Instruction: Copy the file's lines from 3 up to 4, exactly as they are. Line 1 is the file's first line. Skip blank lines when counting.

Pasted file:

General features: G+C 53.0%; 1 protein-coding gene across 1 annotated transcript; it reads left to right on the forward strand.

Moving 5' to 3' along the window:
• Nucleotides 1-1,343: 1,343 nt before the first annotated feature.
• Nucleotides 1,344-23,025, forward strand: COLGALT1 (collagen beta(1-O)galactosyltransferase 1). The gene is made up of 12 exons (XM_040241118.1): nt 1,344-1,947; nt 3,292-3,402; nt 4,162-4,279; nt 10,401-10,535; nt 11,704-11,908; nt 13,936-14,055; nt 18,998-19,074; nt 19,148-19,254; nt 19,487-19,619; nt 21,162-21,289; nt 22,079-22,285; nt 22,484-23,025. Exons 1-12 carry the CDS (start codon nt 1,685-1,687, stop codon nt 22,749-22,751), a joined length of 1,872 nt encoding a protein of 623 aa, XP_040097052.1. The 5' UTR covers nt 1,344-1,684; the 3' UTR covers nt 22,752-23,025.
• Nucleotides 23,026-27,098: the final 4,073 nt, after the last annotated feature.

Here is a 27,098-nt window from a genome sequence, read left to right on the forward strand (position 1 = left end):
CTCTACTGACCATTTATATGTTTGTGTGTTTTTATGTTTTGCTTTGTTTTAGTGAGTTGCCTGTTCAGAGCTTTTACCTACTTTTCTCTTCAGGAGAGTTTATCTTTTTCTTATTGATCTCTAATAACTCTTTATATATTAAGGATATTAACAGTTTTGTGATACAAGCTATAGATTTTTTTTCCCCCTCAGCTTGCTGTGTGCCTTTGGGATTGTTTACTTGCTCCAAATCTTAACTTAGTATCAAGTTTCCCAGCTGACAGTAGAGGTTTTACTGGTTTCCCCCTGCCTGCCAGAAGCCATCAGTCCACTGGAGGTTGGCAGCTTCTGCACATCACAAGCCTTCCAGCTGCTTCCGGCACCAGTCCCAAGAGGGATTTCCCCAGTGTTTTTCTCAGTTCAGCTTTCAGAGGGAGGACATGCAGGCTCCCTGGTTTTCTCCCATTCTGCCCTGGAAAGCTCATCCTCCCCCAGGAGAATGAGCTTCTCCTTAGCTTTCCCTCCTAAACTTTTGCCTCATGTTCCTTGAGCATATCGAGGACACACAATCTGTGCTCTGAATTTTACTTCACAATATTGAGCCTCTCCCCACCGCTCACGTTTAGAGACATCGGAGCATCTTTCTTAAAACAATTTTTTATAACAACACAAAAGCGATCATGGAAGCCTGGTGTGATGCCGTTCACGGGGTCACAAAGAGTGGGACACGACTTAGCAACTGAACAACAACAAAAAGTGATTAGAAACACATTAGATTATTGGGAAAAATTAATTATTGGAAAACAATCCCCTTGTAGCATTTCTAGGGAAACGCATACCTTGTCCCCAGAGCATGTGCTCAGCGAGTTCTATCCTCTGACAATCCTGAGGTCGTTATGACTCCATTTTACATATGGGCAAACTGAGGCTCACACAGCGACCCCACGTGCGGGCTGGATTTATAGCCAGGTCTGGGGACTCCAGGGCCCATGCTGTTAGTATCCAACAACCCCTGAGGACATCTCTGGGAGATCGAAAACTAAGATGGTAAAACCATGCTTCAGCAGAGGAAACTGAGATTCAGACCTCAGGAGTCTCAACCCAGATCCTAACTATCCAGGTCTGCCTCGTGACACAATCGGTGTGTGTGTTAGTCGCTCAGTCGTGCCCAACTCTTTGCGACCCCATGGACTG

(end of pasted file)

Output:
• Nucleotides 1-1,343: 1,343 nt before the first annotated feature.
• Nucleotides 1,344-23,025, forward strand: COLGALT1 (collagen beta(1-O)galactosyltransferase 1). The gene is made up of 12 exons (XM_040241118.1): nt 1,344-1,947; nt 3,292-3,402; nt 4,162-4,279; nt 10,401-10,535; nt 11,704-11,908; nt 13,936-14,055; nt 18,998-19,074; nt 19,148-19,254; nt 19,487-19,619; nt 21,162-21,289; nt 22,079-22,285; nt 22,484-23,025. Exons 1-12 carry the CDS (start codon nt 1,685-1,687, stop codon nt 22,749-22,751), a joined length of 1,872 nt encoding a protein of 623 aa, XP_040097052.1. The 5' UTR covers nt 1,344-1,684; the 3' UTR covers nt 22,752-23,025.